In celebration of World Book Day (today!) 7UP commissioned Argentinian artist Raul Lemesoff to construct one of his famous book tanks. In this case he began with a stripped down 1979 Ford Falcon which he used to build a new roving library on wheels with an exterior framework capable of carrying 900 free books. Lemesoff refers to his militaristic bibliothecas as Weapons of Mass Instruction, and he drives them around the streets of Argentina giving free books to anyone who wants one, as long as they promise to read it. Watch the video above to see it all come together. (via Designboom)
We’ve seen a number of interesting ways to play with magnetized ferrofluid over the last few years, but here’s a new one worth a mention. Designer Kyle Haines just launched a Kickstarter featuring his design for a “motion lamp” filled with heated ferrofluid that can be manipulated with a pair of magnets called the Inspiration. The idea works somewhat similar to the iconic 60s-era lava lamp but with a magnetized twist. For those who just want to play with ferrofluid without the lamp, he’s also create a smaller self-contained bottle called the Thinker. See a video of them in action here.
Edible Growth is an ongoing project by Eindhoven-based food designer Chloé Rutzerveld that blends food, gardening, and 3d printing. The concept involves a specially printed outer casing made from dough that contains “edible soil” and various seeds. Once printed, it takes a few days for the seeds and mushrooms to germinate after which they start to poke out of the small holes on top. All that’s left to do is pop it in your mouth. Rutzerveld’s design is currently just a concept and would involve several years of research, namely around 3d printing technology and issues of food safety. Regardless, it seems like the rest of the project would be fun just to try at home for the sake of novelty. You can read more about Edible Growth on Rutzerveld’s website. (via Dezeen)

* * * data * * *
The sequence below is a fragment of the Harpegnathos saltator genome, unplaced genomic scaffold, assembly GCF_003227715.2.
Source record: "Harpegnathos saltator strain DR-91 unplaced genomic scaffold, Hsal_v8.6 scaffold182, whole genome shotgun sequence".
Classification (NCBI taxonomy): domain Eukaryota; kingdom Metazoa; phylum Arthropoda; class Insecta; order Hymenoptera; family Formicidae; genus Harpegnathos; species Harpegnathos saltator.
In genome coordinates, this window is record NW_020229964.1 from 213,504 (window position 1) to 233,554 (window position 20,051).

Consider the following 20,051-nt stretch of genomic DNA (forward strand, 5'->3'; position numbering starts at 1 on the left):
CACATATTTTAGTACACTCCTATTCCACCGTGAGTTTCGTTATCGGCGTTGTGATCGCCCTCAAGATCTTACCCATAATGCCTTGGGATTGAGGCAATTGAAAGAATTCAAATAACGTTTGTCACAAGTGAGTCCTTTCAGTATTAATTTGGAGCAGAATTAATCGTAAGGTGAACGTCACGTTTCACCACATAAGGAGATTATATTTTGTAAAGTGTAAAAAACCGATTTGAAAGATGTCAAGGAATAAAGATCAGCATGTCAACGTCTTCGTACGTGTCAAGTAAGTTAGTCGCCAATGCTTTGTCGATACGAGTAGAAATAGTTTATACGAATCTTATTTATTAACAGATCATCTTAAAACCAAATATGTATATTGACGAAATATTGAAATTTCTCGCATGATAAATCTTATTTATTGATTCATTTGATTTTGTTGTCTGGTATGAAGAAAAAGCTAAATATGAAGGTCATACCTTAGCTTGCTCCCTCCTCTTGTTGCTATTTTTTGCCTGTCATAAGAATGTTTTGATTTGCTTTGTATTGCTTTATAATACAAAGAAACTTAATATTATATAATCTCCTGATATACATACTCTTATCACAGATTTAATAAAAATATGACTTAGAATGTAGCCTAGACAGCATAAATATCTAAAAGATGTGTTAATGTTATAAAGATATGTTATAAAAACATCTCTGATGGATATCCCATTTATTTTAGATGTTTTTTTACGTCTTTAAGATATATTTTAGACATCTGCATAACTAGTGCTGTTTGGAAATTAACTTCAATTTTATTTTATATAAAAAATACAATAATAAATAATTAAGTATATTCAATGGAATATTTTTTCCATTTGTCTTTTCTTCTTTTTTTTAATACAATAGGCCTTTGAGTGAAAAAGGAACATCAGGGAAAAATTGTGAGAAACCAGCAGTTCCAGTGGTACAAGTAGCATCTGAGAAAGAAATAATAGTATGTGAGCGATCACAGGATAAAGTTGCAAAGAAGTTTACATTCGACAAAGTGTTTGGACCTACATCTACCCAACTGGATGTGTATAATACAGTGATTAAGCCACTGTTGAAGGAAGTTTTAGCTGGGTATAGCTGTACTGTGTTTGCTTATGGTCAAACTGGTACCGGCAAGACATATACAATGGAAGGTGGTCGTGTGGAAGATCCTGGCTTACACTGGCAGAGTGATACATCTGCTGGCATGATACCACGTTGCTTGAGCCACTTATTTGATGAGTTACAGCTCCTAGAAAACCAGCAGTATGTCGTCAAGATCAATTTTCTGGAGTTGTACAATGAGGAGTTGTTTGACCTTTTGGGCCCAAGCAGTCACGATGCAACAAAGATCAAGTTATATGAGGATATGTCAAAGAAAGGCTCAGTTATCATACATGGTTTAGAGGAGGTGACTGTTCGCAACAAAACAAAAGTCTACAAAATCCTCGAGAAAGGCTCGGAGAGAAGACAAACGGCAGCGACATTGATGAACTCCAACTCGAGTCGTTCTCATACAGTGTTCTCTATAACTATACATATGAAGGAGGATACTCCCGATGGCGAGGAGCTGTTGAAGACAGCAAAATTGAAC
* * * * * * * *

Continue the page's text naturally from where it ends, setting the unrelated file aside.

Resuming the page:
For spring 2015, Bloomingdale’s reached out to several designers to create pieces that both matched and were constructed by iconic Crayola colors. The pieces are designed with playful colors, yet have a sharp edge, the points of the crayons adding 3D elements to many of the elaborate pieces. The most dynamic, a bright yellow dress designed by Nanette Lepore, showcases a bustier of organized pinwheel crayon segments extending from the ornate neckline.
Other designers chosen were Rebecca Taylor, Clover Canyon, Rebecca Minkoff, Torn by Ronny Kobo, and Parker. Parker added a creative spin to the project, incorporating the Jungle Green crayon wrappers as faux-fabric within their designed romper. Designers Derek Farrar and Laurieanne Gilner explained that not only was the piece environmentally sound, but also gave them a serious case of spring fever.
The pieces, photographed by Matthew Carasella, are currently on display at the 59th Street Bloomingdale’s location in New York City, and more detailed shots can be found on Carasella’s portfolio site here. (via Laughing Squid)
Appearing as an oversized red barn, architecture and design studio dRMM‘s Sliding House has a much more complex facade than its doppleganger’s A-frame design. The project encompasses three separate buildings (house, garage, and guest annex), and was built with the intention for the owners to grow food, entertain, and enjoy the landscape from the structure. Each segment of the Suffolk, England property is connected by a 20 ton, motor-driven enclosure which slides up and down the buildings to create constantly changing coverage for the home, and exposes open-air living areas.
An escape from static architecture, the house gives its inhabitants endless options for living comfortably and freely during each season. There is even the option to extend the roofing system beyond its current length to cover a swimming pool if the owners want to add one down the line.
The innovative residential project was completed in 2009, and was the 2009 winner of the Royal Institute of British Architects East Award, and winner of “Best New-Build” and “Home of the Year” at the 2009 Grand Designs Awards. (via The Gasoline Station, Design Milk)
For her MA degree project at the University of West Hungary, Budapest-based graphic designer Barbara Bernát devised this lovely concept for the Hungarian euro. The project involved five denominations of increasing scale, each made with a set of copperplate etchings; animals of increasing size on the front and related plants on the back. The kicker is a security feature that reveals the skeleton of each animal under UV light, not unlike the new Canadian passport. Regardless of whether this would translate well into actual currency, this is phenomenal way to get hired. Design students take note. (via Kottke)